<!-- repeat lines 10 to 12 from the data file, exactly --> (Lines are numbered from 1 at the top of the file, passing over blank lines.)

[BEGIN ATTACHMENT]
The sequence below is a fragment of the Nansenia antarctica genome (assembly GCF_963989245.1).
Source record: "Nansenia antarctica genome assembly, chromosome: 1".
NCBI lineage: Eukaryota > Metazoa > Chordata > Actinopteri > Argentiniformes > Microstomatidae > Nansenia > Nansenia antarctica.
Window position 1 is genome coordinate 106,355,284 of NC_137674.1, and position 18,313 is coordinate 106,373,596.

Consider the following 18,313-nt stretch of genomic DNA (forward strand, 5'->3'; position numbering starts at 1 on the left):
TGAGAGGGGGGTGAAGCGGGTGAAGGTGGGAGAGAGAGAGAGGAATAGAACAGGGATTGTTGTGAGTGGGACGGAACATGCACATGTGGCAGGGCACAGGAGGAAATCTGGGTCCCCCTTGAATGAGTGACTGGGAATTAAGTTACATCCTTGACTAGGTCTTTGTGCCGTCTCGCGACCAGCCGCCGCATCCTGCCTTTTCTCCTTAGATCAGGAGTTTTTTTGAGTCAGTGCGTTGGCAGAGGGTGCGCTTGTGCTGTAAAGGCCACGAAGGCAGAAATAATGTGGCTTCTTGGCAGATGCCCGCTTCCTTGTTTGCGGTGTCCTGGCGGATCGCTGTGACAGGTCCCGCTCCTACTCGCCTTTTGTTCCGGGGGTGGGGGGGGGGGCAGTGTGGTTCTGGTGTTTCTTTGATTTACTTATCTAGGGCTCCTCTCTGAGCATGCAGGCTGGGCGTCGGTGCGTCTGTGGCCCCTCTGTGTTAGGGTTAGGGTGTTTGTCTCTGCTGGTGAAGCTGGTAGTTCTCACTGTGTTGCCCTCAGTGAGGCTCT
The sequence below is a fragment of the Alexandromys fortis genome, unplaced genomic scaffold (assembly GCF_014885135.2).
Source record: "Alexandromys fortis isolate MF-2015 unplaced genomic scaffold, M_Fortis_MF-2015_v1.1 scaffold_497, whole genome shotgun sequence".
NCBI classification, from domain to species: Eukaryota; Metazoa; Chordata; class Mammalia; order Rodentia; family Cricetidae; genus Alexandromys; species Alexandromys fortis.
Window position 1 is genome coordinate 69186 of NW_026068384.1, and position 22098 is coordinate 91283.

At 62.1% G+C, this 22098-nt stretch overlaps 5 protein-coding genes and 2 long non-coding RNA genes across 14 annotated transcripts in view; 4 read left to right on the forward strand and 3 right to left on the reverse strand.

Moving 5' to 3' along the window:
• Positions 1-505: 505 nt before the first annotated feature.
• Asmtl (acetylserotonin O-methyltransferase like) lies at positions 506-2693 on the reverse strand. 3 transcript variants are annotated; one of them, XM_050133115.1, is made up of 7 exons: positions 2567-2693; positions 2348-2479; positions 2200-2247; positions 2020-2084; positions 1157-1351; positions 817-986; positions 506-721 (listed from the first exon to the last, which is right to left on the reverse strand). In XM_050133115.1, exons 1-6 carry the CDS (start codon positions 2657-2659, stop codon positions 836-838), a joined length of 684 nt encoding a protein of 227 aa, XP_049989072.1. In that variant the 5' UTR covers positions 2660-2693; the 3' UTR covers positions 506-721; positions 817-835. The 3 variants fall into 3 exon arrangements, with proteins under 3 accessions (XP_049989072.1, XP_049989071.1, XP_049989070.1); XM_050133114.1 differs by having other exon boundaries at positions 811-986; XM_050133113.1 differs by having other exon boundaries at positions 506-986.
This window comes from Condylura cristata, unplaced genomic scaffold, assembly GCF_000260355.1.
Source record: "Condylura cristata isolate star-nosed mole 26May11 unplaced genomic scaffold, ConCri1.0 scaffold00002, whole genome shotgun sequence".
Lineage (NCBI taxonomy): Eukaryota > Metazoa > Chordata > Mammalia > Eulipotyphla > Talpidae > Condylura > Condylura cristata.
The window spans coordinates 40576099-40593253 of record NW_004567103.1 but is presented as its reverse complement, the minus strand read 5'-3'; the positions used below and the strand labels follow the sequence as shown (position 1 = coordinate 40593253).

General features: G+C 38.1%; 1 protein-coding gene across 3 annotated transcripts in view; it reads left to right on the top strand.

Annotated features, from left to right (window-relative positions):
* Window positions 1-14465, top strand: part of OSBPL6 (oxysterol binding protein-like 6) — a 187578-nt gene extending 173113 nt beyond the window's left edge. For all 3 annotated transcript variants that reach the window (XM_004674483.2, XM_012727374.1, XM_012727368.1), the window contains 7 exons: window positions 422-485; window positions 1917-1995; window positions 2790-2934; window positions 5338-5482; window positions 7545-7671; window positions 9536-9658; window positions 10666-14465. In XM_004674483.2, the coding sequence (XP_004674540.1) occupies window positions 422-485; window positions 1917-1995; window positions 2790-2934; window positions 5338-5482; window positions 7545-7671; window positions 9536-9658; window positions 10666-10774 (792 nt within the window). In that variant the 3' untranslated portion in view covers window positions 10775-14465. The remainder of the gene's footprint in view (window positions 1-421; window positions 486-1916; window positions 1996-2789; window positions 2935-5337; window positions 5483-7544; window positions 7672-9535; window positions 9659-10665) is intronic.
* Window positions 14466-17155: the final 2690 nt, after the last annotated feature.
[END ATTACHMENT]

Window position 1 is genome coordinate 69186 of NW_026068384.1, and position 22098 is coordinate 91283.

At 62.1% G+C, this 22098-nt stretch overlaps 5 protein-coding genes and 2 long non-coding RNA genes across 14 annotated transcripts in view; 4 read left to right on the forward strand and 3 right to left on the reverse strand.

Moving 5' to 3' along the window: